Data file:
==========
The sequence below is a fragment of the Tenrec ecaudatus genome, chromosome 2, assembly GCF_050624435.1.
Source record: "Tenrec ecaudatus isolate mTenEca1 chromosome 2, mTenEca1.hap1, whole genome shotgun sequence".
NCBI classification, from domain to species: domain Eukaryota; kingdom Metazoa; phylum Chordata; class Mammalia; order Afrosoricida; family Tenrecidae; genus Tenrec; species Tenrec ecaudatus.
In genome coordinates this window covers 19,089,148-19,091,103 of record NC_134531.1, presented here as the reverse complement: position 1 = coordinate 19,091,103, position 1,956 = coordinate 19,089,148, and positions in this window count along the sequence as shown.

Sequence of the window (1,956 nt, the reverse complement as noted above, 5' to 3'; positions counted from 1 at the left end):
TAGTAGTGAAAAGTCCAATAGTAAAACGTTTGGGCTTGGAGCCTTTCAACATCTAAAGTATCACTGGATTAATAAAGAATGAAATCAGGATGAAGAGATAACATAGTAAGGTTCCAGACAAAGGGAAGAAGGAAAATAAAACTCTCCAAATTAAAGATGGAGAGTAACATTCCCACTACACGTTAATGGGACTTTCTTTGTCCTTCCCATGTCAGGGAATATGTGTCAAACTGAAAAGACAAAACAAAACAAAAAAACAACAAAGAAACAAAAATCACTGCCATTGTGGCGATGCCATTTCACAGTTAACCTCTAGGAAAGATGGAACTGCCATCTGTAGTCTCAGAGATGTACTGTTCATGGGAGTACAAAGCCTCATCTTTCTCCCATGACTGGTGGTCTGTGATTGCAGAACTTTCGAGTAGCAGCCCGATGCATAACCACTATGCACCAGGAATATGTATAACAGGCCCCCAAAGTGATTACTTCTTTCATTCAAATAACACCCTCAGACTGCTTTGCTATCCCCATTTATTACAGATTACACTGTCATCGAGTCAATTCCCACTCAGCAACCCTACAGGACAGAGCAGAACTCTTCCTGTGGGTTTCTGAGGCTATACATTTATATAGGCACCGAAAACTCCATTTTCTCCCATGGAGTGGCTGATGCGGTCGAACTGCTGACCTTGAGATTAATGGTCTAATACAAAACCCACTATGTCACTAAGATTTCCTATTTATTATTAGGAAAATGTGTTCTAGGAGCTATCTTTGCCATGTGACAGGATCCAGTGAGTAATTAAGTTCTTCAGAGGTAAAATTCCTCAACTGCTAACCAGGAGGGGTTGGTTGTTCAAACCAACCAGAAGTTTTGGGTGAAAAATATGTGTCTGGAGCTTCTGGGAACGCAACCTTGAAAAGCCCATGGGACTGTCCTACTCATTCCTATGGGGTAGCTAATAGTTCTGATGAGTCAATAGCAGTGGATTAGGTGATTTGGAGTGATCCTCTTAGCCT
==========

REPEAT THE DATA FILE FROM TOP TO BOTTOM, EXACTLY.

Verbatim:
The sequence below is a fragment of the Tenrec ecaudatus genome, chromosome 2, assembly GCF_050624435.1.
Source record: "Tenrec ecaudatus isolate mTenEca1 chromosome 2, mTenEca1.hap1, whole genome shotgun sequence".
NCBI classification, from domain to species: domain Eukaryota; kingdom Metazoa; phylum Chordata; class Mammalia; order Afrosoricida; family Tenrecidae; genus Tenrec; species Tenrec ecaudatus.
In genome coordinates this window covers 19,089,148-19,091,103 of record NC_134531.1, presented here as the reverse complement: position 1 = coordinate 19,091,103, position 1,956 = coordinate 19,089,148, and positions in this window count along the sequence as shown.

Sequence of the window (1,956 nt, the reverse complement as noted above, 5' to 3'; positions counted from 1 at the left end):
TAGTAGTGAAAAGTCCAATAGTAAAACGTTTGGGCTTGGAGCCTTTCAACATCTAAAGTATCACTGGATTAATAAAGAATGAAATCAGGATGAAGAGATAACATAGTAAGGTTCCAGACAAAGGGAAGAAGGAAAATAAAACTCTCCAAATTAAAGATGGAGAGTAACATTCCCACTACACGTTAATGGGACTTTCTTTGTCCTTCCCATGTCAGGGAATATGTGTCAAACTGAAAAGACAAAACAAAACAAAAAAACAACAAAGAAACAAAAATCACTGCCATTGTGGCGATGCCATTTCACAGTTAACCTCTAGGAAAGATGGAACTGCCATCTGTAGTCTCAGAGATGTACTGTTCATGGGAGTACAAAGCCTCATCTTTCTCCCATGACTGGTGGTCTGTGATTGCAGAACTTTCGAGTAGCAGCCCGATGCATAACCACTATGCACCAGGAATATGTATAACAGGCCCCCAAAGTGATTACTTCTTTCATTCAAATAACACCCTCAGACTGCTTTGCTATCCCCATTTATTACAGATTACACTGTCATCGAGTCAATTCCCACTCAGCAACCCTACAGGACAGAGCAGAACTCTTCCTGTGGGTTTCTGAGGCTATACATTTATATAGGCACCGAAAACTCCATTTTCTCCCATGGAGTGGCTGATGCGGTCGAACTGCTGACCTTGAGATTAATGGTCTAATACAAAACCCACTATGTCACTAAGATTTCCTATTTATTATTAGGAAAATGTGTTCTAGGAGCTATCTTTGCCATGTGACAGGATCCAGTGAGTAATTAAGTTCTTCAGAGGTAAAATTCCTCAACTGCTAACCAGGAGGGGTTGGTTGTTCAAACCAACCAGAAGTTTTGGGTGAAAAATATGTGTCTGGAGCTTCTGGGAACGCAACCTTGAAAAGCCCATGGGACTGTCCTACTCATTCCTATGGGGTAGCTAATAGTTCTGATGAGTCAATAGCAGTGGATTAGGTGATTTGGAGTGATCCTCTTAGCCT